Ownership: 100 per cent New Zealand-owned, not for profit health insurance co-operative since 1971.

Credit Rating: B+ (Stable Outlook) A.M. Best

Market Share: ?

Excess Options: $250, $500, $1,000, $2,000, $5,000, $10,000

What Is Health Insurance?

Health insurance is a contract that requires an insurer to pay some or all of a person’s medical expenses in exchange for a monthly premium. It’s designed to prevent you from financial ruin should you need private medical care.

Going without health insurance coverage poses a risk to your potential to get the care and an even more significant risk to your personal finances. In addition, people who aren’t insured (or under-insured) tend to be hesitant to get the care and risk their health.

People who have health insurance are often more likely to go to the doctor when they need to because they know what it will cost. As a result, they tend to follow up on medical concerns their doctors flag, such as high blood pressure, before they become more significant problems. In addition, they’re more likely to get preventative care and medical treatments.

There are three main types of health insurance policies in New Zealand:

  1. Minor Medical, also called basic
  2. Major Medical
  3. Comprehensive

a) Minor Medical Insurance

Minor Medical Health Insurance NZ

products provide cover for day-to-day medical treatments but provide little or no cover for more significant major surgery or treatment costs.

b) Major Medical policies

Major Medical Health Insurance NZ

typically provide cover for elective surgery, major treatments and the cost of specialist visits, but do not cover day-to-day medical expenses such as GP visits.

c) Comprehensive Health Insurance

Comprehensive Health Insurance NZ

products provide cover for both major surgery and day-to-day medical expenses.

Major medical policies are most common, accounting for around 69 per cent of all policies².

These policies give the most value for money. They cover the cost of surgery, including hip replacement and knee operations. And imaging and diagnostics for tests such as colonoscopy and diagnostics.

Public vs private health insurance?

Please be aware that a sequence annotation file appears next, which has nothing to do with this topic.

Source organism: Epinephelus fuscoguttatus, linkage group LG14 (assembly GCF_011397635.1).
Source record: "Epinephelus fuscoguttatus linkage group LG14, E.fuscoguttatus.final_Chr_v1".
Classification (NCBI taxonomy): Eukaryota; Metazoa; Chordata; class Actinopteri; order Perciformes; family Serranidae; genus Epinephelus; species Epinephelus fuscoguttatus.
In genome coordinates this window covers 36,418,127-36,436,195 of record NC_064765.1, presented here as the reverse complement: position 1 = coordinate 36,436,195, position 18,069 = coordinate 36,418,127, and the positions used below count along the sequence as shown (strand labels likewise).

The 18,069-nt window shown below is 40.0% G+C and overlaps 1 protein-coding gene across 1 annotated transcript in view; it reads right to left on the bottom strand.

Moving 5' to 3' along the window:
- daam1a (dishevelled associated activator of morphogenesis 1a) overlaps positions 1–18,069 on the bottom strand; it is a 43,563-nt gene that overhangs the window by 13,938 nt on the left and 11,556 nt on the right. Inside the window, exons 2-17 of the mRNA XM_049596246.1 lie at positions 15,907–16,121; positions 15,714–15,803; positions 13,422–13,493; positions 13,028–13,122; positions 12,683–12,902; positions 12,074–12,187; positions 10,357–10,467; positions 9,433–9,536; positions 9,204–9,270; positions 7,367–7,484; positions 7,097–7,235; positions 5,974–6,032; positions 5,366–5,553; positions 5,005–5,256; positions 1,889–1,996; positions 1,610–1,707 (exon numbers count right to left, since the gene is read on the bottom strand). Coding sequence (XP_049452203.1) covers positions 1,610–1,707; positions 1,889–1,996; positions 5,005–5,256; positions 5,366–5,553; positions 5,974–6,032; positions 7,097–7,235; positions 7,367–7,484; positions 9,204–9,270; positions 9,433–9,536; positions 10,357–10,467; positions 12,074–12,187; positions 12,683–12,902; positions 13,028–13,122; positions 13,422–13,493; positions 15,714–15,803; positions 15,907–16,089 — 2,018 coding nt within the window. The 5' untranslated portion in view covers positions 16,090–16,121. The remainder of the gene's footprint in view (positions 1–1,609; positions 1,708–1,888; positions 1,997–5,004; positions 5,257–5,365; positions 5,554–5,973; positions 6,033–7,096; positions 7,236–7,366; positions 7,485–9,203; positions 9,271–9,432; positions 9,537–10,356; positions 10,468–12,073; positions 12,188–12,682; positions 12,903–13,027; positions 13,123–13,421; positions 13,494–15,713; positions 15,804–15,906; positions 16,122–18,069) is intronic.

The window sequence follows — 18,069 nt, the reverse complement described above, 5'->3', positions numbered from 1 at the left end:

Living in New Zealand has its health benefits – ACC and the public health system provide a good level of healthcare support for accidents and acute care. In addition, local hospitals will look after you for any emergency treatment in the public health system. 

But public hospitals cannot provide everything for everyone.

Non-urgent care in the health system

If a condition is non-emergency, you will usually need to go through an assessment process and qualify for ‘elective’ treatment in the public system. 

Common elective treatments include hip or knee replacement, heart surgery, hysterectomy, cataract removal, cancerous tumour removal, and diagnostic services such as endoscopy, laparoscopy, MRI scans, tonsillectomy, and grommets.

Private health insurance covers the cost of many non-urgent procedures and allows patients to receive treatment at private hospitals more quickly. When you don’t have to wait for treatment in the New Zealand health system, you can get back to work faster and live a better life.

What is covered by private health insurance?

Health insurance policies differ from policy to policy. But some features are commonly included:

  • Hospital and Surgical procedures in a Private Hospital
  • Tests, diagnostics, x-rays and minor surgery
  • Home Nursing and Hospital Allowance
  • Consultations and therapy for  recovery and support

What is excluded from medical cover?

List of common exclusions:

  • HIV/AIDS and related medical conditions
  • Fertility Treatment
  • Cosmetic Treatment
  • Self-inflicted injuries
  • Gender Reassignment Surgery
  • Illness caused or contributed by drug or substance abuse
  • Senile Illness or Dementia
  • Any Sexually Transmitted Disease

a) Cancer Cover

Cancer affects the lives of far too many Kiwis and cancer is the leading cause of death in New Zealand.

With a private health insurance policy, you can be treated for cancer in a private hospital by your choice of doctor.